The Ostrich in Us

Selective Attention to Financial Accounts, Income, Spending, and Liquidity

Arna Olafsson, Michaela Pagel

Research output: Working paperResearch

Abstract

A number of theoretical research papers in micro as well as macroeconomics model and analyze attention but direct empirical evidence remains scarce. This paper investigates the determinants of attention to financial accounts using panel data from a financial management software provider containing daily logins, discretionary spending, income, balances, and credit limits. We find that individuals are considerably more likely to log in because they get paid utilizing exogenous variation in paydays due to weekends and holidays. Beyond looking at the causal effect of income on attention, we examine how attention depends on individual spending, balances, and credit limits within individuals’ own histories. We find that attention is decreasing in spending and overdrafts and increasing in cash holdings, savings, and liquidity. Moreover, attention jumps discretely when balances change from negative to positive. We argue that our findings cannot be explained by rational theories of inattention. Instead our findings are consistent with Ostrich effects and anticipatory utility as the main motivation for paying attention to financial accounts and thus provide new tests for information- or belief-dependent utility models. Furthermore, we show that some of our findings can be explained by a recent influential one of those models (Kőszegi and Rabin, 2009), which assumes individuals experience utility over news or changes in expectations about consumption.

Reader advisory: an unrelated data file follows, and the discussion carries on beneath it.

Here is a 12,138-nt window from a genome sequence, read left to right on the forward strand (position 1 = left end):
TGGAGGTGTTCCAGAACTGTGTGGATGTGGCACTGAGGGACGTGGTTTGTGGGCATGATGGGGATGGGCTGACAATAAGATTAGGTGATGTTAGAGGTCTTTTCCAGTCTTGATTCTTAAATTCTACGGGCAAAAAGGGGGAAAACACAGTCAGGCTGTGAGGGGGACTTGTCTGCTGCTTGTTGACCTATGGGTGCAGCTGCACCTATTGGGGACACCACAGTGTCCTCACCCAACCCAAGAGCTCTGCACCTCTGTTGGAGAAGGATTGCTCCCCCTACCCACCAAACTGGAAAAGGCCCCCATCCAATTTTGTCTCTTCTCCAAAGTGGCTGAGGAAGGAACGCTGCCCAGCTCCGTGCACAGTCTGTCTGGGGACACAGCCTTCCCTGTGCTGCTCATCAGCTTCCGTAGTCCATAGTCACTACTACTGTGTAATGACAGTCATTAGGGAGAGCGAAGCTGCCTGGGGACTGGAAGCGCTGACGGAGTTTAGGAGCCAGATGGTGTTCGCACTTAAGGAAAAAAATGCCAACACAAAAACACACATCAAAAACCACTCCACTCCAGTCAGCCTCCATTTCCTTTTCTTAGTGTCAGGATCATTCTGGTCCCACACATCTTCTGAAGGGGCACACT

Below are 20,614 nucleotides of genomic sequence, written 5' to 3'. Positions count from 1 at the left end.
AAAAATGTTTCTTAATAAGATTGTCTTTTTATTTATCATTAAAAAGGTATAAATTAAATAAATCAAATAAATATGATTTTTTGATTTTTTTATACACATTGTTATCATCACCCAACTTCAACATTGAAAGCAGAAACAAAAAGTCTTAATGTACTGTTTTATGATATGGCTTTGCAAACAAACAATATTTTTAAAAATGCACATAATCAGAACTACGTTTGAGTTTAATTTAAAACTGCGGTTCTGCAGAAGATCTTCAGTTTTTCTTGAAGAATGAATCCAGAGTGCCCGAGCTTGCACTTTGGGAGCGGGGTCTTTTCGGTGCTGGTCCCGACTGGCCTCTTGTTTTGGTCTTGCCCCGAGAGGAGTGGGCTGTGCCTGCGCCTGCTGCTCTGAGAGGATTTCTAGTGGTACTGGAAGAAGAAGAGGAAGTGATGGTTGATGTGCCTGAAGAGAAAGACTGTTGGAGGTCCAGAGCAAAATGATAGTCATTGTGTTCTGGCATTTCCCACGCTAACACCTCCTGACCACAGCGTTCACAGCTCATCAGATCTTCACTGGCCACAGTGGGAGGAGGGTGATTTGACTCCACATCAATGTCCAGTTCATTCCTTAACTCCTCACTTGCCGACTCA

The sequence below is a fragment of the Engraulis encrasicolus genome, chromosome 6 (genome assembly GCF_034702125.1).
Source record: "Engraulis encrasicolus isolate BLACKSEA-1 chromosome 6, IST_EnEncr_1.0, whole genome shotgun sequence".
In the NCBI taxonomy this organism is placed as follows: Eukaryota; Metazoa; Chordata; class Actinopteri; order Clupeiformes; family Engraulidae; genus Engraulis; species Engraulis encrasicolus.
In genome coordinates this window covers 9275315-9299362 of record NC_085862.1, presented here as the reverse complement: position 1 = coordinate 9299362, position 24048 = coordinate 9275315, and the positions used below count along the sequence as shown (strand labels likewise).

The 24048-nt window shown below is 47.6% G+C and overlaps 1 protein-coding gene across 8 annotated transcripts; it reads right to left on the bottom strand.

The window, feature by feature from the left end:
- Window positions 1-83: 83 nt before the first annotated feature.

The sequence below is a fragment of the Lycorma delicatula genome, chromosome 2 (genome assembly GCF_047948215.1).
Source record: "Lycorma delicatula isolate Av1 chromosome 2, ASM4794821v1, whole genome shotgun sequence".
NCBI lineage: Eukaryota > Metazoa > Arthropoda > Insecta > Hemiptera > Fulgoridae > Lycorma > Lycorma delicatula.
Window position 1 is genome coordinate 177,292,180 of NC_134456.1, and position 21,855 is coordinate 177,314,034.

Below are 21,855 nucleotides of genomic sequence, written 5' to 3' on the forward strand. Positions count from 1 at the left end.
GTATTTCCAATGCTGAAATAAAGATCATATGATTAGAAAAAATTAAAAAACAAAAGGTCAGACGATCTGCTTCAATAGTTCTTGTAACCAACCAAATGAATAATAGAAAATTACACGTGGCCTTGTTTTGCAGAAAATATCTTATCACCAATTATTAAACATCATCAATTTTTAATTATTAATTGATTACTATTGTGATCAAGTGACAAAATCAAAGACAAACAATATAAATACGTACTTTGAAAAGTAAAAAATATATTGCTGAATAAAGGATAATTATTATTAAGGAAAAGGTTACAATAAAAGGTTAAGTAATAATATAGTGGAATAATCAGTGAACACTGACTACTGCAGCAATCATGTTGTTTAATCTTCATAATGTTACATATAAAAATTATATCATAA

Original languageEnglish
Place of PublicationCambridge, MA
PublisherNational Bureau of Economic Research (NBER)
Number of pages46
DOIs
Publication statusPublished - Oct 2017
SeriesNational Bureau of Economic Research. Working Paper Series
Number23945
ISSN0898-2937
SeriesCentre for Economic Policy Research. Discussion Papers
Number12259
ISSN0265-8003

Cite this

Olafsson, A., & Pagel, M. (2017). The Ostrich in Us: Selective Attention to Financial Accounts, Income, Spending, and Liquidity. Cambridge, MA: National Bureau of Economic Research (NBER). National Bureau of Economic Research. Working Paper Series, No. 23945, Centre for Economic Policy Research. Discussion Papers, No. 12259 https://doi.org/10.3386/w23945
Olafsson, Arna ; Pagel, Michaela. / The Ostrich in Us : Selective Attention to Financial Accounts, Income, Spending, and Liquidity. Cambridge, MA : National Bureau of Economic Research (NBER), 2017. (National Bureau of Economic Research. Working Paper Series; No. 23945). (Centre for Economic Policy Research. Discussion Papers; No. 12259).
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The Ostrich in Us : Selective Attention to Financial Accounts, Income, Spending, and Liquidity. / Olafsson, Arna ; Pagel, Michaela.

Cambridge, MA : National Bureau of Economic Research (NBER), 2017.

Research output: Working paperResearch

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